I'm a wife to my "Mr. Right". A momma of five. A maker of slow food and simple living. A collector of memories, a keeper of books, and a champion for books that make memories. An addict who likes my half-and-half with a splash of coffee. A fractured pot transformed by the One Who makes broken things beautiful. I heart homeschooling, brake for libraries, and am glad you're here with me on the journey! Be sure to subscribe to my monthly newsletter. Or, follow along with Facebook, Instagram, Twitter, Google +, Youtube, or Pinterest.

Homeschool Curriculum 2018-2019

Homeschool Curriculum 2018-2019 for a family of 7 #homeschool

Like a shock of cold water, my 11th year of homeschooling (12th, if you count preschool) has awakened some renewed excitement in my bones. We're trying a few new things this year and returning to a few very old things. Like a 1990s DJ wearing neon colored Zuba pants, I'll be mixin' it up come fall. (Only without the neon colored Zuba pants because let's face it, those weren't flattering on the 13-year-old me, let alone the 38-year-old me.)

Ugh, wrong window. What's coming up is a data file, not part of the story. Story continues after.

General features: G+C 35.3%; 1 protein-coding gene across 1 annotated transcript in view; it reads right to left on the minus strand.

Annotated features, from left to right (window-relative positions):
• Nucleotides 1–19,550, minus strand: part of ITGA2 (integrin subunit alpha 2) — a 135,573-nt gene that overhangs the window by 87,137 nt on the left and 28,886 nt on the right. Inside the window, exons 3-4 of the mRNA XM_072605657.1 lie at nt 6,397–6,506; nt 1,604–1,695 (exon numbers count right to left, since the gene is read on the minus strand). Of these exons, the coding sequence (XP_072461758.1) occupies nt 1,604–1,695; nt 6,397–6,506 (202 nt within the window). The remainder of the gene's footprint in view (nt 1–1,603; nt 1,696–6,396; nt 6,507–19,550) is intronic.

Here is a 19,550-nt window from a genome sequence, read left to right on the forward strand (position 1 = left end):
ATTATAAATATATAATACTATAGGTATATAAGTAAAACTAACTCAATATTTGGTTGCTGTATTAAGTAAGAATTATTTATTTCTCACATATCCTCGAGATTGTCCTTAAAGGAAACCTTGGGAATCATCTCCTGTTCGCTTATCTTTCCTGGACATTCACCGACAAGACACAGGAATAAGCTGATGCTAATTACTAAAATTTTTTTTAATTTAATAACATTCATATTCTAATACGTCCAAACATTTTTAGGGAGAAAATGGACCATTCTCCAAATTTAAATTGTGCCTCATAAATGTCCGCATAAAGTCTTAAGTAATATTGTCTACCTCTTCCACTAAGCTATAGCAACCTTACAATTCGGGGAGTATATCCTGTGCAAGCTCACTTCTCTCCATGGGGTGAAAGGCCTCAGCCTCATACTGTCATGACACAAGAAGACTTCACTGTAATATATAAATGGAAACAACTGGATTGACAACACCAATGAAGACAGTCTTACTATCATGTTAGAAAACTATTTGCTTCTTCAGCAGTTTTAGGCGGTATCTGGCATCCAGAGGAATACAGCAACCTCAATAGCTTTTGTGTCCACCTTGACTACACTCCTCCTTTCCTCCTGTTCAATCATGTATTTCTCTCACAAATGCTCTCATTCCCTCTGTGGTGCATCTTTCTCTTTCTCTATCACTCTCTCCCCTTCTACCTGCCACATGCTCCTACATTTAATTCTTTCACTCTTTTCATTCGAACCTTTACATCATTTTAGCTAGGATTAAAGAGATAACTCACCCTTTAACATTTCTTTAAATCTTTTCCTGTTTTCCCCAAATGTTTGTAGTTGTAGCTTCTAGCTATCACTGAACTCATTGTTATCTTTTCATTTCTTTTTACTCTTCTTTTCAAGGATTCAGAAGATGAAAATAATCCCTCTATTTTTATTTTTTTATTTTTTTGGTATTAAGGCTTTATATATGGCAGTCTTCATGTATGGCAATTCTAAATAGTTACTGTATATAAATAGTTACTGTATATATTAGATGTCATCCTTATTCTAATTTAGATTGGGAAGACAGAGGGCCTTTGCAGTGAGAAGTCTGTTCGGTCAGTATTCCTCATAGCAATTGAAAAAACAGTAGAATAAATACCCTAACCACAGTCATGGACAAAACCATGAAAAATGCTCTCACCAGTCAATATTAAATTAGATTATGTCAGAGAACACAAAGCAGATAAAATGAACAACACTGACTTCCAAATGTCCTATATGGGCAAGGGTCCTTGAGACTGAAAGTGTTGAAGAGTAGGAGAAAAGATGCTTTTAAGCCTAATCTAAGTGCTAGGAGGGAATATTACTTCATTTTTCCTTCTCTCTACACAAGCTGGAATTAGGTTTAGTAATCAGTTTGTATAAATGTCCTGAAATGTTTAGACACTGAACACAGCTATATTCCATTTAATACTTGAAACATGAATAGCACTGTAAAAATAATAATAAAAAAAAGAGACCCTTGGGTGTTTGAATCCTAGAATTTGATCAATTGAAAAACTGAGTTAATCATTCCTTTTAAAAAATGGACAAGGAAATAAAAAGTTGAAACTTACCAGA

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My decision to change a few things has very little to do with my unhappiness with certain curriculums, but everything to do with my own personality. As I've mentioned before, I'm a Jeremy and am naturally attracted to the new-and-different.

"If it's not broke, don't fix it," is a war cry that works for some moms. But to me, when I start to feel fragile in my homeschooling and sense that my emotional plumb line is slightly off-center, I know it's time for a change. Making a wide turn in curriculum choices is often the quick-fix needed to help me sturdy up and keep going.

Admittedly, sometimes my changes end up misfiring. When that happens, I return to whatever materials I abandoned in my haste towards different. But usually, I end up loving the direction our new curriculum ends up taking us.